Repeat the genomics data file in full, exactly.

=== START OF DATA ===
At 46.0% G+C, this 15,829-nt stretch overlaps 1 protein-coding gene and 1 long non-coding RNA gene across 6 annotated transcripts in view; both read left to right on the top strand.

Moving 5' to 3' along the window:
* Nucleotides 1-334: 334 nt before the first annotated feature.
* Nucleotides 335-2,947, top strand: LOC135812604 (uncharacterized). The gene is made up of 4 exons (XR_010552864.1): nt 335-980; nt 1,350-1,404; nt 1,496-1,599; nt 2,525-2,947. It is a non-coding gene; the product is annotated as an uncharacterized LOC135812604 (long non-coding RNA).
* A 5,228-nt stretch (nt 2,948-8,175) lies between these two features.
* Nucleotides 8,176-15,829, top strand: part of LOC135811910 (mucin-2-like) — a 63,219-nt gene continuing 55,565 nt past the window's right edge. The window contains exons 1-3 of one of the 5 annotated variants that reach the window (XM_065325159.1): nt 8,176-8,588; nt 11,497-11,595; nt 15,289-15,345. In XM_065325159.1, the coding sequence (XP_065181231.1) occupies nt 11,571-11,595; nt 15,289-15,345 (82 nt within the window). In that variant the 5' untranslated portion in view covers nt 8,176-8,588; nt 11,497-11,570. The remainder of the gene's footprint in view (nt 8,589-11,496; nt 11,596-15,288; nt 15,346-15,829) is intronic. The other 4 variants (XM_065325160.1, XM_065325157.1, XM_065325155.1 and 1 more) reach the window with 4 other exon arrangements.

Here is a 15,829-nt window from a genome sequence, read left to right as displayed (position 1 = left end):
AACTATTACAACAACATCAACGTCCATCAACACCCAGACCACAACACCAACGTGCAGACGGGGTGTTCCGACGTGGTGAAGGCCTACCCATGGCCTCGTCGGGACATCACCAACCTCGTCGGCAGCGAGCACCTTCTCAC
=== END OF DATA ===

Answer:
At 46.0% G+C, this 15,829-nt stretch overlaps 1 protein-coding gene and 1 long non-coding RNA gene across 6 annotated transcripts in view; both read left to right on the top strand.

Moving 5' to 3' along the window:
* Nucleotides 1-334: 334 nt before the first annotated feature.
* Nucleotides 335-2,947, top strand: LOC135812604 (uncharacterized). The gene is made up of 4 exons (XR_010552864.1): nt 335-980; nt 1,350-1,404; nt 1,496-1,599; nt 2,525-2,947. It is a non-coding gene; the product is annotated as an uncharacterized LOC135812604 (long non-coding RNA).
* A 5,228-nt stretch (nt 2,948-8,175) lies between these two features.
* Nucleotides 8,176-15,829, top strand: part of LOC135811910 (mucin-2-like) — a 63,219-nt gene continuing 55,565 nt past the window's right edge. The window contains exons 1-3 of one of the 5 annotated variants that reach the window (XM_065325159.1): nt 8,176-8,588; nt 11,497-11,595; nt 15,289-15,345. In XM_065325159.1, the coding sequence (XP_065181231.1) occupies nt 11,571-11,595; nt 15,289-15,345 (82 nt within the window). In that variant the 5' untranslated portion in view covers nt 8,176-8,588; nt 11,497-11,570. The remainder of the gene's footprint in view (nt 8,589-11,496; nt 11,596-15,288; nt 15,346-15,829) is intronic. The other 4 variants (XM_065325160.1, XM_065325157.1, XM_065325155.1 and 1 more) reach the window with 4 other exon arrangements.

Here is a 15,829-nt window from a genome sequence, read left to right as displayed (position 1 = left end):
AACTATTACAACAACATCAACGTCCATCAACACCCAGACCACAACACCAACGTGCAGACGGGGTGTTCCGACGTGGTGAAGGCCTACCCATGGCCTCGTCGGGACATCACCAACCTCGTCGGCAGCGAGCACCTTCTCAC